1024 Window

I am working on a small presentation for tonight for a project I am calling the 1024 window. A billion people are online and they are viewing the world and finding answers through a screen that is most likely 1024 pixels across and 768 pixels high. The most popular display resolution in the world is 1024 x 768. Fact is, when those one billion people need some information, they use a search engine and aggregate the results that show themselves on the window, or the 1024 window to be exact. I will present some ideas tonight on the challenge and opportunities of “screenagers”, Generation Text and bloggers as a new kind of scribe. Its not a big meeting tonight, not big at all, actually, and I just hope both of these guys will really like the idea.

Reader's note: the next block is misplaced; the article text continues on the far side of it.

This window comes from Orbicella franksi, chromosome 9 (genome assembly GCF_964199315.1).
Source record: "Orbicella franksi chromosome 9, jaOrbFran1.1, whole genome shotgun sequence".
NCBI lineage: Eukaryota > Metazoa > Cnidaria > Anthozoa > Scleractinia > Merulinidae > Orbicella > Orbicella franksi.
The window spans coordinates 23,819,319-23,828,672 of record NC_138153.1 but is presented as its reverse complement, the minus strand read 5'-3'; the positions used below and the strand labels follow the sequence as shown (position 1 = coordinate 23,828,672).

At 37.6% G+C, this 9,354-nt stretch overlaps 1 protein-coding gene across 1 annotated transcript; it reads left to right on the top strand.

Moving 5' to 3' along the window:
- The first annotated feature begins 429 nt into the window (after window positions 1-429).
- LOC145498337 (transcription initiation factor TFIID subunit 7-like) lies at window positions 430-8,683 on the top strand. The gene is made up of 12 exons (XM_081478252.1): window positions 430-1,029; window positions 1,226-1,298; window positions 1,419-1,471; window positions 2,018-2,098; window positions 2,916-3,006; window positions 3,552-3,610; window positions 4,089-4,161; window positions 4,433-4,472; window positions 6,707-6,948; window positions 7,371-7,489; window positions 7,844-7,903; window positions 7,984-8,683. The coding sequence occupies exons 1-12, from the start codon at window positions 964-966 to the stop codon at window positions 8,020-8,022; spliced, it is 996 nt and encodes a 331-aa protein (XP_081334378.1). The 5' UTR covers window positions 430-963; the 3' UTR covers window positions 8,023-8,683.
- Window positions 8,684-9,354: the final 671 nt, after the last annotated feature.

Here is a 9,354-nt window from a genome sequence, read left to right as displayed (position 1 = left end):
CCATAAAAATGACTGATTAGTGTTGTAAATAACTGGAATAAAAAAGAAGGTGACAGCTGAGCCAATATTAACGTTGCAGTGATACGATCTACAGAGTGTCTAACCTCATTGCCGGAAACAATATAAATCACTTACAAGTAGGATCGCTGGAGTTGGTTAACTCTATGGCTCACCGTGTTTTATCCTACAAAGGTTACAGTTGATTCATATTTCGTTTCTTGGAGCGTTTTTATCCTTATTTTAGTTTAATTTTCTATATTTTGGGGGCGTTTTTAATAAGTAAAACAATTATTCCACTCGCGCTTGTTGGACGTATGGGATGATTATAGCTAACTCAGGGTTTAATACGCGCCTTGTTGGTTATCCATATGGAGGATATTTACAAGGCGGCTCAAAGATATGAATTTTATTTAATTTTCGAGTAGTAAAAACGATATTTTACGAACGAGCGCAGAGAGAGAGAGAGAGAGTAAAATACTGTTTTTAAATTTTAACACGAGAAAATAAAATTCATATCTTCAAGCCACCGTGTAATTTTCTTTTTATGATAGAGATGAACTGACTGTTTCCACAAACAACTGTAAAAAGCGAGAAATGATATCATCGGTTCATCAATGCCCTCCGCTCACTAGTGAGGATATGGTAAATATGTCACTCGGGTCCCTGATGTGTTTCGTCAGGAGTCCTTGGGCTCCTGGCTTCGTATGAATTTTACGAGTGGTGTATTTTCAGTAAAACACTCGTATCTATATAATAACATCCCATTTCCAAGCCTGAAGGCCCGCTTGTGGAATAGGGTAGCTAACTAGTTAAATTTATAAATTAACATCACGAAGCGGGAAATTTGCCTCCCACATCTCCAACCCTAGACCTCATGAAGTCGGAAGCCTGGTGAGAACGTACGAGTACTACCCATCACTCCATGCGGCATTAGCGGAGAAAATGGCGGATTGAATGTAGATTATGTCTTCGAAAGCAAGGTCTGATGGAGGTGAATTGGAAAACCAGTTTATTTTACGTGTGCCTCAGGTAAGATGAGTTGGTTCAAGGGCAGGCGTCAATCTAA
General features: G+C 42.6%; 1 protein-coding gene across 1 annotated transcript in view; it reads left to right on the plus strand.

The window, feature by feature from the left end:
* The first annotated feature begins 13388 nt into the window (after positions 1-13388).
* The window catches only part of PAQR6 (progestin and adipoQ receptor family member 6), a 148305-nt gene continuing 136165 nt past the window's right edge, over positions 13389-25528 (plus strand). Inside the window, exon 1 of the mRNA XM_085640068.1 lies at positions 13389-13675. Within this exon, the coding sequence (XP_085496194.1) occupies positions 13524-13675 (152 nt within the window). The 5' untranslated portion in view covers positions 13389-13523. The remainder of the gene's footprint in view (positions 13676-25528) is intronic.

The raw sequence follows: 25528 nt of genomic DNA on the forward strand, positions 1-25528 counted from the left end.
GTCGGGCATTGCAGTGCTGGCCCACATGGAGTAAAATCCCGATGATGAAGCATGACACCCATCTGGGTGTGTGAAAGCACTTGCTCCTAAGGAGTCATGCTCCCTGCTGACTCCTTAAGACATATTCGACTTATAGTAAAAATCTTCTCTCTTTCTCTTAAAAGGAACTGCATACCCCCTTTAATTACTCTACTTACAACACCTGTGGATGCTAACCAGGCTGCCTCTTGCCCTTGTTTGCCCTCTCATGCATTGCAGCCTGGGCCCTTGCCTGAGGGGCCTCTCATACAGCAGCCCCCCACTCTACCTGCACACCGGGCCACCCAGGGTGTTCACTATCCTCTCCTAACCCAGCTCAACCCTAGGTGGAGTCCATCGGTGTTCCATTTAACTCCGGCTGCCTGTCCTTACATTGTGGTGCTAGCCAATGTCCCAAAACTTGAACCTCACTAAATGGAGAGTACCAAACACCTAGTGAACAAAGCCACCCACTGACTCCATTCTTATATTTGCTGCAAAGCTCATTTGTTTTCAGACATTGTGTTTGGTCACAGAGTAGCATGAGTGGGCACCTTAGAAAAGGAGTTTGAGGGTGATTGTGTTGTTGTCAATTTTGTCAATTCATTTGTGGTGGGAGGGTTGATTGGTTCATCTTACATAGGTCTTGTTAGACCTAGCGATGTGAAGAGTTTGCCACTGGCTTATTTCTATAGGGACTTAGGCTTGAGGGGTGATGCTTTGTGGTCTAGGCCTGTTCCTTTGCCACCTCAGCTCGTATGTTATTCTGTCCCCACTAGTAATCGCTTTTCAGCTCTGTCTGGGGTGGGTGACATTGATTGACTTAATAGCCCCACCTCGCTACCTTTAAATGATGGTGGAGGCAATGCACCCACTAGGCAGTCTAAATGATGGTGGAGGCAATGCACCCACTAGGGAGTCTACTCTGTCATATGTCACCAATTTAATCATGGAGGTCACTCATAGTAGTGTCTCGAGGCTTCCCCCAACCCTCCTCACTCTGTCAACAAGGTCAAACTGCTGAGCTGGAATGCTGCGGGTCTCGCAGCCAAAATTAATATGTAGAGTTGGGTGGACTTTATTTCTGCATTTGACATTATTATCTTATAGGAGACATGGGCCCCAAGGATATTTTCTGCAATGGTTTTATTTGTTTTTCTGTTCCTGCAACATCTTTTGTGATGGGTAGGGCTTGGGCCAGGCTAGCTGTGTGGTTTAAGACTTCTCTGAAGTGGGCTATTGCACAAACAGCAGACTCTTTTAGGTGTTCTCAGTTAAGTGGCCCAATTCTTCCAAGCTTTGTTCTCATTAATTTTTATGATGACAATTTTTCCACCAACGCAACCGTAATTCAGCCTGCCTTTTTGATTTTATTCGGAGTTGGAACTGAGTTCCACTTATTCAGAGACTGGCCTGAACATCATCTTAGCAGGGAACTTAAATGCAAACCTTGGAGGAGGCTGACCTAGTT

Missionaries have talked a lot about the 10/40 window as the place of greatest need and by employing the term 1024 (10/24) window, I am certainly not trying to take away any attention from the two thirds of the world’s population that live in the 10/40 geographical area of the world. God knows we need to keep our resources flowing to those countries. But I am suggesting that a new grid has arisen that deserves our attention – the one billion people who access information through screens, a number which will no doubt continue to grow as more of the world gets connected.